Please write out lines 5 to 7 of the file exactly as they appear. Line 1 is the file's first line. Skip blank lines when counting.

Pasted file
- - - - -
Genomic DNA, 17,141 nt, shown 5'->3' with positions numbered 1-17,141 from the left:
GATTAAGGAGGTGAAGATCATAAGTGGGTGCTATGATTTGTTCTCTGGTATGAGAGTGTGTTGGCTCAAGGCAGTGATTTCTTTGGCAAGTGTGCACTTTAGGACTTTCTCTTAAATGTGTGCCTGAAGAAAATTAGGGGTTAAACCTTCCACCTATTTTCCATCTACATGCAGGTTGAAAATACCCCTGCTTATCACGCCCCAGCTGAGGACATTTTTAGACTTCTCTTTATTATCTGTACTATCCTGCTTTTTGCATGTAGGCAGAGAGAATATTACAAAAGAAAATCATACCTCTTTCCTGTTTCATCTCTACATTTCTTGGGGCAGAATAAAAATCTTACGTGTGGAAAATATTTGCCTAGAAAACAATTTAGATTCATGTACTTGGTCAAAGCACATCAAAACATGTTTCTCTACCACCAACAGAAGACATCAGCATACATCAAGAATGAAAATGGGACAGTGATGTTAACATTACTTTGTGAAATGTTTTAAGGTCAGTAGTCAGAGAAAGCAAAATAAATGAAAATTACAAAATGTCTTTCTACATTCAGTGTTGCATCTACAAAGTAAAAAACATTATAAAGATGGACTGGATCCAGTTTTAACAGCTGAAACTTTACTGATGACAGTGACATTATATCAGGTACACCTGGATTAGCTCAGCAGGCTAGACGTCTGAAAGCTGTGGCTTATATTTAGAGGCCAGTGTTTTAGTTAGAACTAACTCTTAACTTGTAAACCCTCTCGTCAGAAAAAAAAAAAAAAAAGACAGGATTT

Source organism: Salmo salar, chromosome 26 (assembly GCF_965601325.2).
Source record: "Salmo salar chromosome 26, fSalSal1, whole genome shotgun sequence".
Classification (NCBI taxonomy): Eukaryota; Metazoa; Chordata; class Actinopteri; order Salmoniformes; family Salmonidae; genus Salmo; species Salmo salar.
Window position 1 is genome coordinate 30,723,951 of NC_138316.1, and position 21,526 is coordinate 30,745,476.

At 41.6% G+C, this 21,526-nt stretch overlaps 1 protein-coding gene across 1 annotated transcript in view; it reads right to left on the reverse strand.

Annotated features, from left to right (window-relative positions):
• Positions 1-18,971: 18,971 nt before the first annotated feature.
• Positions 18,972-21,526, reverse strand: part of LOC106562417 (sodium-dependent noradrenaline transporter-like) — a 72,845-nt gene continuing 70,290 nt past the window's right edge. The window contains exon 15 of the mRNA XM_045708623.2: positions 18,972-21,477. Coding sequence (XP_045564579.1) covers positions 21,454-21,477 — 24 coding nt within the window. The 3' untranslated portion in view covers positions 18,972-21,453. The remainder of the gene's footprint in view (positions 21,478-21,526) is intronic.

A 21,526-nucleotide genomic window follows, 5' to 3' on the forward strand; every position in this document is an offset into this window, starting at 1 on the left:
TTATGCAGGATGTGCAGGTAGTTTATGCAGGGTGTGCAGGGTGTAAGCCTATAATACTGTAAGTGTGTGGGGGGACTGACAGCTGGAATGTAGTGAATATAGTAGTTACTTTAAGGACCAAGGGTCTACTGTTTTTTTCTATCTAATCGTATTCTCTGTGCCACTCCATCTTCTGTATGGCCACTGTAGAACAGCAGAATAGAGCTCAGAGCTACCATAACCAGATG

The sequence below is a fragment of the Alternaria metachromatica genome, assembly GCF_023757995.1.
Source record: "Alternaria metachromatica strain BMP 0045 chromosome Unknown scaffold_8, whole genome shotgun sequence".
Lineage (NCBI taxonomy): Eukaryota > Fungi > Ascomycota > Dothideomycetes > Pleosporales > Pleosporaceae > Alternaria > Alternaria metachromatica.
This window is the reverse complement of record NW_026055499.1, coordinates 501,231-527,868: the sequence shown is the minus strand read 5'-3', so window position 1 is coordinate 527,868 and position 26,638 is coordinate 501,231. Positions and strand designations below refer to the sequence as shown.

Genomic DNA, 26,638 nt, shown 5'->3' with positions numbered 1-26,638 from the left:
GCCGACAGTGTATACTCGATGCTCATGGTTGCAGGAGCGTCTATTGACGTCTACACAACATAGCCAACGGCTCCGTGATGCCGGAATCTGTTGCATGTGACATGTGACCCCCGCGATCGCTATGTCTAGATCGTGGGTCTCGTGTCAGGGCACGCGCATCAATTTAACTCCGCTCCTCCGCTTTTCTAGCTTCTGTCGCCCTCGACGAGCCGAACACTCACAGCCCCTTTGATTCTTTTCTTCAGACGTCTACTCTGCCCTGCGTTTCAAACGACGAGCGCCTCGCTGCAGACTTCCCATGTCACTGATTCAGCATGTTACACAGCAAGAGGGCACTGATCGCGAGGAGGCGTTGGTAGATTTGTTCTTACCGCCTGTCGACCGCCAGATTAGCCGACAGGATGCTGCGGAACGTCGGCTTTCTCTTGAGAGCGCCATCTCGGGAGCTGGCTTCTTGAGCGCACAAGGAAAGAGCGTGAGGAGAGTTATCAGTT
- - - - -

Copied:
Classification (NCBI taxonomy): Eukaryota; Metazoa; Chordata; class Actinopteri; order Salmoniformes; family Salmonidae; genus Salmo; species Salmo salar.
Window position 1 is genome coordinate 30,723,951 of NC_138316.1, and position 21,526 is coordinate 30,745,476.

At 41.6% G+C, this 21,526-nt stretch overlaps 1 protein-coding gene across 1 annotated transcript in view; it reads right to left on the reverse strand.